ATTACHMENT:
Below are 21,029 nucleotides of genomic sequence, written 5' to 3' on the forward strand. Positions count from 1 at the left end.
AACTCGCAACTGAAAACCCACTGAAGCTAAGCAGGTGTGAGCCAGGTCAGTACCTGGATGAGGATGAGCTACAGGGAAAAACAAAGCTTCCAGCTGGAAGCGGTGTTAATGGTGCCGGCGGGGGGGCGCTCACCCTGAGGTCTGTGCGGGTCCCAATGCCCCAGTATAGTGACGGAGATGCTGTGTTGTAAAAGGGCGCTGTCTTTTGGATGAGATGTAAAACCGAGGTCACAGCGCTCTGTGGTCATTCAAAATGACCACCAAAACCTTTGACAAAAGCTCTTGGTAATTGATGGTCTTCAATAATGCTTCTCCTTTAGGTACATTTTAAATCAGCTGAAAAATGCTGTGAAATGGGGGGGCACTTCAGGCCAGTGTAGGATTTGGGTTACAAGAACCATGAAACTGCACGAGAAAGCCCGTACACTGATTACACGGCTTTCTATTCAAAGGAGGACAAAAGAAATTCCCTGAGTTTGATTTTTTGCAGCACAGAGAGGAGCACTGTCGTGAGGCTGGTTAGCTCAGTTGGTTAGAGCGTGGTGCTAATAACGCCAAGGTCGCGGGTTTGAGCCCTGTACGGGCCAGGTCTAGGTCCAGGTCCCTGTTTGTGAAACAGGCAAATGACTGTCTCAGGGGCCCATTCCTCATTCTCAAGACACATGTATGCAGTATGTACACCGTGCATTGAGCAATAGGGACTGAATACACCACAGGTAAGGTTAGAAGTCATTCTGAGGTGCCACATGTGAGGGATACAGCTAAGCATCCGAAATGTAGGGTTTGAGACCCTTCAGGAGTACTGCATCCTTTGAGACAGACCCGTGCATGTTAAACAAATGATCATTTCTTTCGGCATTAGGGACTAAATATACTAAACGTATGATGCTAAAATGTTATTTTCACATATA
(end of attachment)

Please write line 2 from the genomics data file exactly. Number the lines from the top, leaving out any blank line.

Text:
AACTCGCAACTGAAAACCCACTGAAGCTAAGCAGGTGTGAGCCAGGTCAGTACCTGGATGAGGATGAGCTACAGGGAAAAACAAAGCTTCCAGCTGGAAGCGGTGTTAATGGTGCCGGCGGGGGGGCGCTCACCCTGAGGTCTGTGCGGGTCCCAATGCCCCAGTATAGTGACGGAGATGCTGTGTTGTAAAAGGGCGCTGTCTTTTGGATGAGATGTAAAACCGAGGTCACAGCGCTCTGTGGTCATTCAAAATGACCACCAAAACCTTTGACAAAAGCTCTTGGTAATTGATGGTCTTCAATAATGCTTCTCCTTTAGGTACATTTTAAATCAGCTGAAAAATGCTGTGAAATGGGGGGGCACTTCAGGCCAGTGTAGGATTTGGGTTACAAGAACCATGAAACTGCACGAGAAAGCCCGTACACTGATTACACGGCTTTCTATTCAAAGGAGGACAAAAGAAATTCCCTGAGTTTGATTTTTTGCAGCACAGAGAGGAGCACTGTCGTGAGGCTGGTTAGCTCAGTTGGTTAGAGCGTGGTGCTAATAACGCCAAGGTCGCGGGTTTGAGCCCTGTACGGGCCAGGTCTAGGTCCAGGTCCCTGTTTGTGAAACAGGCAAATGACTGTCTCAGGGGCCCATTCCTCATTCTCAAGACACATGTATGCAGTATGTACACCGTGCATTGAGCAATAGGGACTGAATACACCACAGGTAAGGTTAGAAGTCATTCTGAGGTGCCACATGTGAGGGATACAGCTAAGCATCCGAAATGTAGGGTTTGAGACCCTTCAGGAGTACTGCATCCTTTGAGACAGACCCGTGCATGTTAAACAAATGATCATTTCTTTCGGCATTAGGGACTAAATATACTAAACGTATGATGCTAAAATGTTATTTTCACATATA